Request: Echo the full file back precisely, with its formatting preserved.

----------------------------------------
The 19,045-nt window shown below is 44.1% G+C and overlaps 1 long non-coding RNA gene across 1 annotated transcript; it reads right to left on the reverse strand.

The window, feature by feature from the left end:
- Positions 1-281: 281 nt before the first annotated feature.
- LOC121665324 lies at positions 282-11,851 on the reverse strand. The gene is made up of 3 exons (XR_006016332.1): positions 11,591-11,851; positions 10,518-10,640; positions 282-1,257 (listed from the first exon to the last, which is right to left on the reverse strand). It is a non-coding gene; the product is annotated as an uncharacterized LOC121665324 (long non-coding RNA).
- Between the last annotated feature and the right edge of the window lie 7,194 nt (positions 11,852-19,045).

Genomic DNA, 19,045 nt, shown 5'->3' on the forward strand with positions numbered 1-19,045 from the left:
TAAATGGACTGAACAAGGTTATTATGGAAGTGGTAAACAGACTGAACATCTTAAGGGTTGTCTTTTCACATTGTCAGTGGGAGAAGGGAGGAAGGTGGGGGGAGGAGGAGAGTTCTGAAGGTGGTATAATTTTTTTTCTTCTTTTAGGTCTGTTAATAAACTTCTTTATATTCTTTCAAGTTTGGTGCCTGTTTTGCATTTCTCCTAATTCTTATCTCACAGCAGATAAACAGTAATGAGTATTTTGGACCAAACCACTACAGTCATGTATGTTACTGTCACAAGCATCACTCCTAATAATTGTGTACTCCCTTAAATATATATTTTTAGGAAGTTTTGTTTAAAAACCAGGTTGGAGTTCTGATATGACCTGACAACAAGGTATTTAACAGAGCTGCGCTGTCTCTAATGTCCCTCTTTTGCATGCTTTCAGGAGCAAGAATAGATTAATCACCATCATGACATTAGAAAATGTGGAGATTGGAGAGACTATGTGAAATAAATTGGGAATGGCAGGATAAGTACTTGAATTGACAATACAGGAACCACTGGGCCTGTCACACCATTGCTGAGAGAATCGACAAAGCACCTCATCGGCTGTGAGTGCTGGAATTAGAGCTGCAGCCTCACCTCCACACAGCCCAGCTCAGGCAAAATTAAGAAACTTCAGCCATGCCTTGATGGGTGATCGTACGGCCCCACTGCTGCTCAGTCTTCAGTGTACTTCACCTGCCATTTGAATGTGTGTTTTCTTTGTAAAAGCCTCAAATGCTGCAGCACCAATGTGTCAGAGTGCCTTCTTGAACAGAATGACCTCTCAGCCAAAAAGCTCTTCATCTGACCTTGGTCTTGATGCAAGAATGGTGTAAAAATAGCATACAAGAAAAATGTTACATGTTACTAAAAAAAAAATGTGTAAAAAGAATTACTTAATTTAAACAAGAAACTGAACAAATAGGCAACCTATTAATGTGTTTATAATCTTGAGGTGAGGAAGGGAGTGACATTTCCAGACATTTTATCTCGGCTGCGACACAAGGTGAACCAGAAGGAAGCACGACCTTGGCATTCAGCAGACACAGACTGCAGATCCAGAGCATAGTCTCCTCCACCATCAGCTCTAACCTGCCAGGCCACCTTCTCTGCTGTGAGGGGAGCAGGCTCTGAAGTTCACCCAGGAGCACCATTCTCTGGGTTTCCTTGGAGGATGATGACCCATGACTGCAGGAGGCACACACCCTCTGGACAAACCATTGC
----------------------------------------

The 19,045-nt window shown below is 44.1% G+C and overlaps 1 long non-coding RNA gene across 1 annotated transcript; it reads right to left on the reverse strand.

The window, feature by feature from the left end:
- Positions 1-281: 281 nt before the first annotated feature.
- LOC121665324 lies at positions 282-11,851 on the reverse strand. The gene is made up of 3 exons (XR_006016332.1): positions 11,591-11,851; positions 10,518-10,640; positions 282-1,257 (listed from the first exon to the last, which is right to left on the reverse strand). It is a non-coding gene; the product is annotated as an uncharacterized LOC121665324 (long non-coding RNA).
- Between the last annotated feature and the right edge of the window lie 7,194 nt (positions 11,852-19,045).

Genomic DNA, 19,045 nt, shown 5'->3' on the forward strand with positions numbered 1-19,045 from the left:
TAAATGGACTGAACAAGGTTATTATGGAAGTGGTAAACAGACTGAACATCTTAAGGGTTGTCTTTTCACATTGTCAGTGGGAGAAGGGAGGAAGGTGGGGGGAGGAGGAGAGTTCTGAAGGTGGTATAATTTTTTTTCTTCTTTTAGGTCTGTTAATAAACTTCTTTATATTCTTTCAAGTTTGGTGCCTGTTTTGCATTTCTCCTAATTCTTATCTCACAGCAGATAAACAGTAATGAGTATTTTGGACCAAACCACTACAGTCATGTATGTTACTGTCACAAGCATCACTCCTAATAATTGTGTACTCCCTTAAATATATATTTTTAGGAAGTTTTGTTTAAAAACCAGGTTGGAGTTCTGATATGACCTGACAACAAGGTATTTAACAGAGCTGCGCTGTCTCTAATGTCCCTCTTTTGCATGCTTTCAGGAGCAAGAATAGATTAATCACCATCATGACATTAGAAAATGTGGAGATTGGAGAGACTATGTGAAATAAATTGGGAATGGCAGGATAAGTACTTGAATTGACAATACAGGAACCACTGGGCCTGTCACACCATTGCTGAGAGAATCGACAAAGCACCTCATCGGCTGTGAGTGCTGGAATTAGAGCTGCAGCCTCACCTCCACACAGCCCAGCTCAGGCAAAATTAAGAAACTTCAGCCATGCCTTGATGGGTGATCGTACGGCCCCACTGCTGCTCAGTCTTCAGTGTACTTCACCTGCCATTTGAATGTGTGTTTTCTTTGTAAAAGCCTCAAATGCTGCAGCACCAATGTGTCAGAGTGCCTTCTTGAACAGAATGACCTCTCAGCCAAAAAGCTCTTCATCTGACCTTGGTCTTGATGCAAGAATGGTGTAAAAATAGCATACAAGAAAAATGTTACATGTTACTAAAAAAAAAATGTGTAAAAAGAATTACTTAATTTAAACAAGAAACTGAACAAATAGGCAACCTATTAATGTGTTTATAATCTTGAGGTGAGGAAGGGAGTGACATTTCCAGACATTTTATCTCGGCTGCGACACAAGGTGAACCAGAAGGAAGCACGACCTTGGCATTCAGCAGACACAGACTGCAGATCCAGAGCATAGTCTCCTCCACCATCAGCTCTAACCTGCCAGGCCACCTTCTCTGCTGTGAGGGGAGCAGGCTCTGAAGTTCACCCAGGAGCACCATTCTCTGGGTTTCCTTGGAGGATGATGACCCATGACTGCAGGAGGCACACACCCTCTGGACAAACCATTGC